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Impact of Physician and Patient Preferences on Spending

By August 21, 2013Commentary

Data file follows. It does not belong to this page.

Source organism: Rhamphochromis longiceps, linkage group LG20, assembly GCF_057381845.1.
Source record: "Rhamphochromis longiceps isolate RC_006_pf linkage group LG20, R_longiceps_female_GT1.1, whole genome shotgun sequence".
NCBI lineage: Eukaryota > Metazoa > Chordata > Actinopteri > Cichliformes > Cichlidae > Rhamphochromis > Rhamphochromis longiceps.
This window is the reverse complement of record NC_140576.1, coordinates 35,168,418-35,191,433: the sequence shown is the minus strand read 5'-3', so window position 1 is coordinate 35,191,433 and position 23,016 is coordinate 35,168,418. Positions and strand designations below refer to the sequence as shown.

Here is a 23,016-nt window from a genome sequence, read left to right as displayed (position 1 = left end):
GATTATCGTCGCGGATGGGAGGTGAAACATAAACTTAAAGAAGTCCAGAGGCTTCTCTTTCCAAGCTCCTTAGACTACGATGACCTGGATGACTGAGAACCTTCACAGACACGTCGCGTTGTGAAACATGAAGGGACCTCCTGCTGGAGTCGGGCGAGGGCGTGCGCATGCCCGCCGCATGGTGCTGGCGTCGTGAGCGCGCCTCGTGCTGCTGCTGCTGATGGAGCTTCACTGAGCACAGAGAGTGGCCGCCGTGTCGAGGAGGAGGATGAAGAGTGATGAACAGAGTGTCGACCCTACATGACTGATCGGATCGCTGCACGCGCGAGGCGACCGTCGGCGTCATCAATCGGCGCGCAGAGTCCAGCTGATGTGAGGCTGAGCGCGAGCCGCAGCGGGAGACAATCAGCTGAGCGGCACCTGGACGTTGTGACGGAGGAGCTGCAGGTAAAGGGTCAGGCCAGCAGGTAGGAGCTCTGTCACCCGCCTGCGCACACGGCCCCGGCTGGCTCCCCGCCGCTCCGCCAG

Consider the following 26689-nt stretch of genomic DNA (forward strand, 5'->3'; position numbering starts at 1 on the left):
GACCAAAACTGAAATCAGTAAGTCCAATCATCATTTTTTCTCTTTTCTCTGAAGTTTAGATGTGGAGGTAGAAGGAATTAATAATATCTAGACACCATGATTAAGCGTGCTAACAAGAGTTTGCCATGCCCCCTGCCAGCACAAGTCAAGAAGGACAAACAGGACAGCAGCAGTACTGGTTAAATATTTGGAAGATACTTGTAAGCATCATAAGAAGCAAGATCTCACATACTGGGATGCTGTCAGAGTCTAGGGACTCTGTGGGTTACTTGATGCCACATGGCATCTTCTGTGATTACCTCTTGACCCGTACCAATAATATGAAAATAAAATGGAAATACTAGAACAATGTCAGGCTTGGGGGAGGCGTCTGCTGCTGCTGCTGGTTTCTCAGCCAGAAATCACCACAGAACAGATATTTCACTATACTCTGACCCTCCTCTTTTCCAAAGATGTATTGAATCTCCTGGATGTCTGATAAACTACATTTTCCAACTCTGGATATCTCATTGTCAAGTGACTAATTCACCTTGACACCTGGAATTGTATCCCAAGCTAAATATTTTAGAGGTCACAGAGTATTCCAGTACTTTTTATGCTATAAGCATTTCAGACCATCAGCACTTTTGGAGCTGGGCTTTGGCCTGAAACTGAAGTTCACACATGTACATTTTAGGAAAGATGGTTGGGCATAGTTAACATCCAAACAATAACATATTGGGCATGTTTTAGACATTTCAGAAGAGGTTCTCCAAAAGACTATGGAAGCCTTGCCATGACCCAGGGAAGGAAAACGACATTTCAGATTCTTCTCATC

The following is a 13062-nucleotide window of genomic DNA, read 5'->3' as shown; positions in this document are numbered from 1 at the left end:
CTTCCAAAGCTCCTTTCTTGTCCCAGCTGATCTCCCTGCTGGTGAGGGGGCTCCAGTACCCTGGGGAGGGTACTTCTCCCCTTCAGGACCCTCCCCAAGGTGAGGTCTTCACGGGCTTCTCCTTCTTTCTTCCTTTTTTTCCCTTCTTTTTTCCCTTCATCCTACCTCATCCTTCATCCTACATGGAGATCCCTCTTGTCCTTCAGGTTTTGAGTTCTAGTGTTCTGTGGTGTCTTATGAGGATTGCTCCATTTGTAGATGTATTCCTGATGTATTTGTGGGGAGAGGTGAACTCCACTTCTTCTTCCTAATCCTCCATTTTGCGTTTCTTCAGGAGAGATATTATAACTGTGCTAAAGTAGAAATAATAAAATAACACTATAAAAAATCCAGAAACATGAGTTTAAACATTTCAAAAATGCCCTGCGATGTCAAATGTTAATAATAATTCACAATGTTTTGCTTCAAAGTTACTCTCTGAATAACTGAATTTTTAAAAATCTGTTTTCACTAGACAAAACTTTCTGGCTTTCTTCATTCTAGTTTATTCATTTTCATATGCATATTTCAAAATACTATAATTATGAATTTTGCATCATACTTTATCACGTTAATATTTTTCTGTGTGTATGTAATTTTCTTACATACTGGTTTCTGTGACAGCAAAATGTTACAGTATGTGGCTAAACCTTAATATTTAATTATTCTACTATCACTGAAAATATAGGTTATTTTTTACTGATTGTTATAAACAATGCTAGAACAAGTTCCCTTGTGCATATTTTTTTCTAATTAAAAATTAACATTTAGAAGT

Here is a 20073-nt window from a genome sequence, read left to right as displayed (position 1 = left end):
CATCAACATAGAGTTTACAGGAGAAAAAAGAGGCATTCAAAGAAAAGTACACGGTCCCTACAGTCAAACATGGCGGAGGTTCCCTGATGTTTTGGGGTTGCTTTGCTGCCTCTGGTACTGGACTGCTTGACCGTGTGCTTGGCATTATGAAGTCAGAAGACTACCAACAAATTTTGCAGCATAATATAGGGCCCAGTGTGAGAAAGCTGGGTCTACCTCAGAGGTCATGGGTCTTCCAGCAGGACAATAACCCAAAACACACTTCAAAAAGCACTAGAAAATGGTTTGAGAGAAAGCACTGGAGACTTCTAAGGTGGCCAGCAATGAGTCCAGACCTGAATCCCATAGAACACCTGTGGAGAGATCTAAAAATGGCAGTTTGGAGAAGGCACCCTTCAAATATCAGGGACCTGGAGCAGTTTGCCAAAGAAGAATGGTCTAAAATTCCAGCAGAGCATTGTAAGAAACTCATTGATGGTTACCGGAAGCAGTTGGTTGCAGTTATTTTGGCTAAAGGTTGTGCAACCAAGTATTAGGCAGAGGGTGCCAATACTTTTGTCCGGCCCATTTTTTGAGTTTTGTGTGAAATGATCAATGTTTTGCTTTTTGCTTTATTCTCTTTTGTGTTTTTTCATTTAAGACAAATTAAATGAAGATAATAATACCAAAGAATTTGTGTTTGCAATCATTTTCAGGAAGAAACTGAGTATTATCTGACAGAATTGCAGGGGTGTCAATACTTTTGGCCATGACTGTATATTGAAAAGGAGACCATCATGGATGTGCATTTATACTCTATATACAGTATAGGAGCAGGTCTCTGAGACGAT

Regional variation in health spending exists.  Explaining it has created a small industry.  The latest paper, published by the National Bureau of Economic Research, focuses on the extent to which either patient demand for certain services or physician preference to supply those services may account for some of the variation.   (NBER Paper)   This paper looks only at end-of-life care and at Medicare beneficiaries, and therefore may have limited utility, since other research has shown that there are differences in variation for Medicare and other payers.  The researchers used survey data which they then linked to regional utilization measures.  Cardiologists and primary care physicians were presented with four vignettes on elderly patients with chronic illnesses and asked how they would manage those patients.  Patients were also surveyed regarding their preferences for care in various potential situations.  A further attempt was made to understand why physicians held the care preference beliefs that they did–malpractice concerns, patient pressure, peer pressure, training, believes about the efficacy of treatments, etc.  About 1400 beneficiaries were surveyed and about 500 cardiologists and 840 primary care doctors.  The research analysis suggests that patient preferences about care has only a very modest effect on regional end-of-life expenditures.  On the other hand, physician beliefs regarding treatment options appear to have a much stronger relationship with spending variation, and in particular, physician perspectives on the effectiveness of various treatment options seems to have the strongest effect on Medicare end-of-life utilization and spending.  These beliefs are often in conflict with accepted care guidelines and other evidence.  The authors say that if all care followed guidelines, Medicare end-of-life spending would be 36% lower.  The paper provides a better understanding than before about why physicians have varying treatment patterns and how much their practice styles may be based on often-erroneous beliefs about the efficacy of particular treatments.

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